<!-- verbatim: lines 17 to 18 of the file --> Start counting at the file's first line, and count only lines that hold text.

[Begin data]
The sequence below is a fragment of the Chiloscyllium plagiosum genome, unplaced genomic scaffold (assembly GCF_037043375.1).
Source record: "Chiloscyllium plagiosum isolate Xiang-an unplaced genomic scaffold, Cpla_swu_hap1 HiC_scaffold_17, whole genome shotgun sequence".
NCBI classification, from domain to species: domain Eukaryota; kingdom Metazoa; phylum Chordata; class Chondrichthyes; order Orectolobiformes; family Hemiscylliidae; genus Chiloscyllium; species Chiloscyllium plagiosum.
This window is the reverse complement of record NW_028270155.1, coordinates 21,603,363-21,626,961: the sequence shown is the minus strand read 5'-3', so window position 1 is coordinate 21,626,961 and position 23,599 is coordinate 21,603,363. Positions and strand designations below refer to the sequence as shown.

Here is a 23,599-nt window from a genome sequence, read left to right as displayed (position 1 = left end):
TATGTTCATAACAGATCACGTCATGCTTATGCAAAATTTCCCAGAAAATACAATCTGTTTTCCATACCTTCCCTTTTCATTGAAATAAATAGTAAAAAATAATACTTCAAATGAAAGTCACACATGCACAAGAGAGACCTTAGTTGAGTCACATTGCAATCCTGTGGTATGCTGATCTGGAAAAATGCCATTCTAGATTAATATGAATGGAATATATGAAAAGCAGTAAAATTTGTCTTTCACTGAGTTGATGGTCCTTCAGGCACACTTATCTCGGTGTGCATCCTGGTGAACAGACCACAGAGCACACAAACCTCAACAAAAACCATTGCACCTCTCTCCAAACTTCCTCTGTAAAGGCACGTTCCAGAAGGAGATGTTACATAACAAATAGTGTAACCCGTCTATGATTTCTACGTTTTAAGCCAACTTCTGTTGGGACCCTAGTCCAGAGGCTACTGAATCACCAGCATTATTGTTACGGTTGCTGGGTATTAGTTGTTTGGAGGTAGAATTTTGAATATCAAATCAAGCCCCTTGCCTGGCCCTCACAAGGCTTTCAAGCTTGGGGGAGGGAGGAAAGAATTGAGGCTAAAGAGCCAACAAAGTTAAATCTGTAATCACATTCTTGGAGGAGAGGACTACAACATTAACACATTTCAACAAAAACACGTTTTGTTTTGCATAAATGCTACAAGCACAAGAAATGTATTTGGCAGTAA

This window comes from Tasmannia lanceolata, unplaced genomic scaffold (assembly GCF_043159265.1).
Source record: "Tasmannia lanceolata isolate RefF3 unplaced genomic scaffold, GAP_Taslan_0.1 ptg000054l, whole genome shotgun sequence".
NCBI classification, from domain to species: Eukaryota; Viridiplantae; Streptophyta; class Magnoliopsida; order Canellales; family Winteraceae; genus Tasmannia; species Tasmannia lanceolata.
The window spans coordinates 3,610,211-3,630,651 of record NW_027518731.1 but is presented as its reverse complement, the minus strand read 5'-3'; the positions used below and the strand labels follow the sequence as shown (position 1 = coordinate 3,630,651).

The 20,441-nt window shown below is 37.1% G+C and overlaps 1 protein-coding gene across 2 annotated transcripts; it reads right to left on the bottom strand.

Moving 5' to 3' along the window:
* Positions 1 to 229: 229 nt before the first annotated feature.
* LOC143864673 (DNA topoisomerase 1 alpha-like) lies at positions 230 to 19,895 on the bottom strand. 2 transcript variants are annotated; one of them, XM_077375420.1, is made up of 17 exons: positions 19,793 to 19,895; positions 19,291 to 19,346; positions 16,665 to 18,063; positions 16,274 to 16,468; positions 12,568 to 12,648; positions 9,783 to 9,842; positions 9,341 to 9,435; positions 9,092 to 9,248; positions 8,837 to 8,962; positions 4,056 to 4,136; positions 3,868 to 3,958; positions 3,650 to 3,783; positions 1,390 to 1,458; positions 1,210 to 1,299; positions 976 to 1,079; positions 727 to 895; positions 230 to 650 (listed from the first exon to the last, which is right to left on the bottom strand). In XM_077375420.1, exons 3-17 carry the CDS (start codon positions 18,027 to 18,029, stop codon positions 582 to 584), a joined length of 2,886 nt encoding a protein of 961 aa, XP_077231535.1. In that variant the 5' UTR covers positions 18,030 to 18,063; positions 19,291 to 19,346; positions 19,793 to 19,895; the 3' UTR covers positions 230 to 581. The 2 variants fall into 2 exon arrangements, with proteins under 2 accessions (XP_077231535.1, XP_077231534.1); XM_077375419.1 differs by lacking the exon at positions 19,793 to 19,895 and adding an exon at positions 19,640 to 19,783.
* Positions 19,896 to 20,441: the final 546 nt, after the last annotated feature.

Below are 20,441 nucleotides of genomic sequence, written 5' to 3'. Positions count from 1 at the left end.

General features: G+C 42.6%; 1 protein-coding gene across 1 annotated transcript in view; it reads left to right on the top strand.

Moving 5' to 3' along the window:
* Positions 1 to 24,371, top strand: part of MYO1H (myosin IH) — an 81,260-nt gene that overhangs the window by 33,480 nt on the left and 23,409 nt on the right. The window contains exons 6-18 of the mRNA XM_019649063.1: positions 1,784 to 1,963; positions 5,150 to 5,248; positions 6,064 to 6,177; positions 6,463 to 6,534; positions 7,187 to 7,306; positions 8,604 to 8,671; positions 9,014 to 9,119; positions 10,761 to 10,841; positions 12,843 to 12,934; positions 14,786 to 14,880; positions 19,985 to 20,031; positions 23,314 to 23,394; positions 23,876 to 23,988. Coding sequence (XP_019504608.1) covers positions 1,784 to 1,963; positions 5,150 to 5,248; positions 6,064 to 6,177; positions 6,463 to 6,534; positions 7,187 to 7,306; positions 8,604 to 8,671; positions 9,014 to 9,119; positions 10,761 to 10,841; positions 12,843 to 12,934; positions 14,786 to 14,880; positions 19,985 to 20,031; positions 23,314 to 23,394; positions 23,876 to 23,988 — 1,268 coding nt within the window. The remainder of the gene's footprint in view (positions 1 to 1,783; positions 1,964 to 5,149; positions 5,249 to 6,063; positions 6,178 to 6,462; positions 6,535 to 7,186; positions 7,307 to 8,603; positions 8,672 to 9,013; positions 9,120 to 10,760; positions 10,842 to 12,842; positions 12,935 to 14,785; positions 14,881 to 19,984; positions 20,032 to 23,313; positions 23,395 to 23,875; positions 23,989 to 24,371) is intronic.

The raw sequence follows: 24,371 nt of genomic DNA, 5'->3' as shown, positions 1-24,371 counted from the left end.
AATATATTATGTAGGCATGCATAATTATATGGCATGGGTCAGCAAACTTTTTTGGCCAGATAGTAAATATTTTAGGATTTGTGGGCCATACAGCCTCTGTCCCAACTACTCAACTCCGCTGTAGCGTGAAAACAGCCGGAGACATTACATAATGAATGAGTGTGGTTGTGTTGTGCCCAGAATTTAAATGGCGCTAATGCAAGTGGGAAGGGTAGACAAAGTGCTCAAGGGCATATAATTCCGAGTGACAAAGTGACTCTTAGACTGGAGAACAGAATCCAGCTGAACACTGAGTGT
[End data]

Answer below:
General features: G+C 42.6%; 1 protein-coding gene across 1 annotated transcript in view; it reads left to right on the top strand.

Moving 5' to 3' along the window: